ICAREPublic Education Improvement

ICARE: ‘People power’ promotes social change in Jacksonville

By April 27, 2015July 26th, 2016No Comments

Tuesday, April 21, 2015. jacksonville.com

Ebonee Williams (left) and Ke’yanna Lamar from Frank H. Peterson Academies of Technology talk about how the Restorative Justice program has helped them stay in school and move ahead with their lives. Leaders from church congregations across Jacksonville met Monday evening for the ICARE Nehemiah Assembly at the Potter’s House off Normandy Boulevard in Jacksonville. The Interfaith Coalition for Action, Reconciliation and Empowerment pressed city leaders to improve issues with youth crime, education, jobs and mental health issues and highlighted successes stemming from the previous ICARE events.

Seniors Ke’yanna Lamar and Ebonee Williams, who have leadership roles in Frank H. Peterson Academies of Technology’s student court, have seen up close how restorative justice can redirect the lives of troubled teens at their Jacksonville high school.

The program calls for students who commit code-of-conduct violations to go through mediation with accountability boards of fellow students or staff. The goal is to address the cause of a student’s behavior problem through in-school and community programs, rather than taking a zero-tolerance approach with out-of-school suspensions or worse, they told an interfaith assembly Monday night.

“I am really proud of the program. It allows us to deal with issues in our school,” Ke’yanna said.

Mentoring, counseling or help with family or academic issues, combined with some method of making amends, are a more productive deterrent to youth crime than punishment, the student leaders said.

“There is something deeper going on,” Ebonee said. “We need to find the real reason, find out what is really going on.”

Restorative justice is one of the key recommendations made over the last few years by the interfaith group, the Interfaith Coalition for Action, Reconciliation and Empowerment, or ICARE. At the Monday night assembly, members of the nonprofit’s 38 congregations received progress reports on that and other recommendations made to the school district, city government and other agencies.

Many of them have been or soon will be implemented: restorative justice and direct instruction in some Duval schools, a day resource center for the homeless, a task force and study to spur economic development in Northwest Jacksonville through employee-owned businesses and a model to decrease mental health-care waiting lists.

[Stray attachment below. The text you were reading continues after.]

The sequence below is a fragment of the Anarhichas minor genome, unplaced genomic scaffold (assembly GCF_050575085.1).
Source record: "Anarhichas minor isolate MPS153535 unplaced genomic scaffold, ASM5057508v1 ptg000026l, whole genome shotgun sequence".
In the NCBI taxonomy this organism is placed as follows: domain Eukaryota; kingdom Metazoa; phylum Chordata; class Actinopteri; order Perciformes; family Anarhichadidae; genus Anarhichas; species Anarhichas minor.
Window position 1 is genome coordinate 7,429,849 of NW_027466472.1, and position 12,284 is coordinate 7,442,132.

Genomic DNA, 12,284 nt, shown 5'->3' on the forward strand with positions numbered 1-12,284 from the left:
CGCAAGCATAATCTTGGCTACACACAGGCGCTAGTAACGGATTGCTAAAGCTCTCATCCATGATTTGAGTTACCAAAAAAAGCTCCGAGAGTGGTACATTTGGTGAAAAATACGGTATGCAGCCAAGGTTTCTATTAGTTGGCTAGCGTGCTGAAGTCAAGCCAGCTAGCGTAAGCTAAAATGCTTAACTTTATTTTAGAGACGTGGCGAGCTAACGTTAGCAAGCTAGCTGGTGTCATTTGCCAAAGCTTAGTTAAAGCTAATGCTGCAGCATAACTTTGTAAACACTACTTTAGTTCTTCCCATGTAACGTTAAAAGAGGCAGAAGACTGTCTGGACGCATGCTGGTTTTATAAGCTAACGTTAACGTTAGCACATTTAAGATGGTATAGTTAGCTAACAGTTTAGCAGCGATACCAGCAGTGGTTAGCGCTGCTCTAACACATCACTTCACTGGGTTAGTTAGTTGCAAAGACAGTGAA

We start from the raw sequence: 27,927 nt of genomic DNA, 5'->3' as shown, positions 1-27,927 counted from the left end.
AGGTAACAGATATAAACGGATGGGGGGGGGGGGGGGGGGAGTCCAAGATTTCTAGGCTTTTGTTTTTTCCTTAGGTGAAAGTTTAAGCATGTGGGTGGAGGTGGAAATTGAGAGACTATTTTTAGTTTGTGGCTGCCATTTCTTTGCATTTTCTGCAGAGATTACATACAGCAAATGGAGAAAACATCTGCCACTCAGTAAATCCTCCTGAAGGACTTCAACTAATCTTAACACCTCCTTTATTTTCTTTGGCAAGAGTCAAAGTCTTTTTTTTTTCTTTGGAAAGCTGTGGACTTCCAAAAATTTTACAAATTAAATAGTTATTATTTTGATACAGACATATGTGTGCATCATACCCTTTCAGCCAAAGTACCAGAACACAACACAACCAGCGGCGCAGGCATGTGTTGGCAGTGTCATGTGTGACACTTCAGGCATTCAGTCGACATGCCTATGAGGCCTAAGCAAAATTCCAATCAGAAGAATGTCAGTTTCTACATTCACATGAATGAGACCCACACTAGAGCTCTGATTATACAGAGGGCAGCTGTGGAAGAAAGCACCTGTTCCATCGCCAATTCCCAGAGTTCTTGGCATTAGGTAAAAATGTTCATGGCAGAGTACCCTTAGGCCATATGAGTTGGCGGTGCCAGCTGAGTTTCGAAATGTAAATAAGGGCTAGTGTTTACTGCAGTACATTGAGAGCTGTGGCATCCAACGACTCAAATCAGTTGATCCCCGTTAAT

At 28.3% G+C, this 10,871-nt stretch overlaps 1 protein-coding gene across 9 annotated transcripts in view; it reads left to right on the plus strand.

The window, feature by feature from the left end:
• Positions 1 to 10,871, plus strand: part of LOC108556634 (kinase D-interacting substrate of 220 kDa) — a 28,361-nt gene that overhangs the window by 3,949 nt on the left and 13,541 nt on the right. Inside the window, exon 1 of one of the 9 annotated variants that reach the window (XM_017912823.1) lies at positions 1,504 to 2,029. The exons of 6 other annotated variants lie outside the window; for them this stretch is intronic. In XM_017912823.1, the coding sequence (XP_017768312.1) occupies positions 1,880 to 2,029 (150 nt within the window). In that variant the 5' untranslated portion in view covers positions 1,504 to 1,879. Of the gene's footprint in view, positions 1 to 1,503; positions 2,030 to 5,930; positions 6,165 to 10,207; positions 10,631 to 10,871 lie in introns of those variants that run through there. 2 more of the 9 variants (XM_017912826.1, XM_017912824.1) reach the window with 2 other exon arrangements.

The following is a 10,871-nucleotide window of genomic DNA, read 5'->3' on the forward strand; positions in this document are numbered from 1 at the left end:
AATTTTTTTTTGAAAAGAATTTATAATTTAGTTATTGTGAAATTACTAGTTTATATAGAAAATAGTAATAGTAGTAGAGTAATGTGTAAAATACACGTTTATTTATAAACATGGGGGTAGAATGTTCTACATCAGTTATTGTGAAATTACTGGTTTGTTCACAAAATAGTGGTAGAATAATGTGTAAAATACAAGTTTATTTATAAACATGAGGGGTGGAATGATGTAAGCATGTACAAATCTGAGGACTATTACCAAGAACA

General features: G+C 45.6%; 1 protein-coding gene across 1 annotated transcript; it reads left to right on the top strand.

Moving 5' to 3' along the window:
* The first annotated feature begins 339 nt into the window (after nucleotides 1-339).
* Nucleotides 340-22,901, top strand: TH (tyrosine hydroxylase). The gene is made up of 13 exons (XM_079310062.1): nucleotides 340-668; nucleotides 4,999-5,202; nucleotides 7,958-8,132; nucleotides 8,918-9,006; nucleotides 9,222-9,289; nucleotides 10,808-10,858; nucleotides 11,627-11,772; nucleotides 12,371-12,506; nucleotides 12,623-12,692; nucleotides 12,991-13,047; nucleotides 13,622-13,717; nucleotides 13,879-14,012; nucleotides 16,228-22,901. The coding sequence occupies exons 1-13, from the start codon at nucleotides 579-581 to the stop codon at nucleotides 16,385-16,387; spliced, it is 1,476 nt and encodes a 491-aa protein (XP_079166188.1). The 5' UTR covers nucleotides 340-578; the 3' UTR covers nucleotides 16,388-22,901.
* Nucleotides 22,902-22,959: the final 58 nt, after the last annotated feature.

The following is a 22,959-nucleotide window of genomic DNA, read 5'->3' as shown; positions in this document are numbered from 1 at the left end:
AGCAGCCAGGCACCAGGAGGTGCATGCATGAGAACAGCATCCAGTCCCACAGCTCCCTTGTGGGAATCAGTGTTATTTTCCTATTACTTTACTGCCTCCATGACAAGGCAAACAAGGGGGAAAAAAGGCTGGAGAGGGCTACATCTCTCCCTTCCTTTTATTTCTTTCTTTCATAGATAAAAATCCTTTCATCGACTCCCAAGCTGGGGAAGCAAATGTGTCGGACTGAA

“People power is present and growing,” said co-president Kent Dorsey, pastor of Riverside Avenue Christian Church. “We have taken another big step toward a fair and just Jacksonville.”

But ICARE members were encouraged to keep up the pressure to ensure continued funding and progress.

“The people of Jacksonville need to know they will be heard,” said Eugene Diamond, pastor of Abyssinia Baptist Church. “We will not be discouraged if the journey is long.”

Schools Superintendent Nikolai Vitti has implemented restorative justice in 87 Duval schools. The program is part of a “culture change” to use code-of-conduct violations as opportunities for teaching, rather than punishment, he said.

As a result, out-of-school suspensions have dropped from 20,000 to 8,000 in one year, he said.

There also is a community component of restorative justice — civil citations issued by law enforcement for minor, non-violent offenses by youth, rather than arrests. Neighborhood accountability boards handle the mediation process between offenders and victims and mete out community service and restitution plans.

The boards have been set up in three areas — the Northside, Westside and Beaches — and have given 150 youth ”second chances,” said ICARE member Geneva Pittman.

Each civil citation costs about $400 to process, compared to $5,000 to prosecute arrests, she said.

“This is fiscally responsible not just socially responsible,” she said.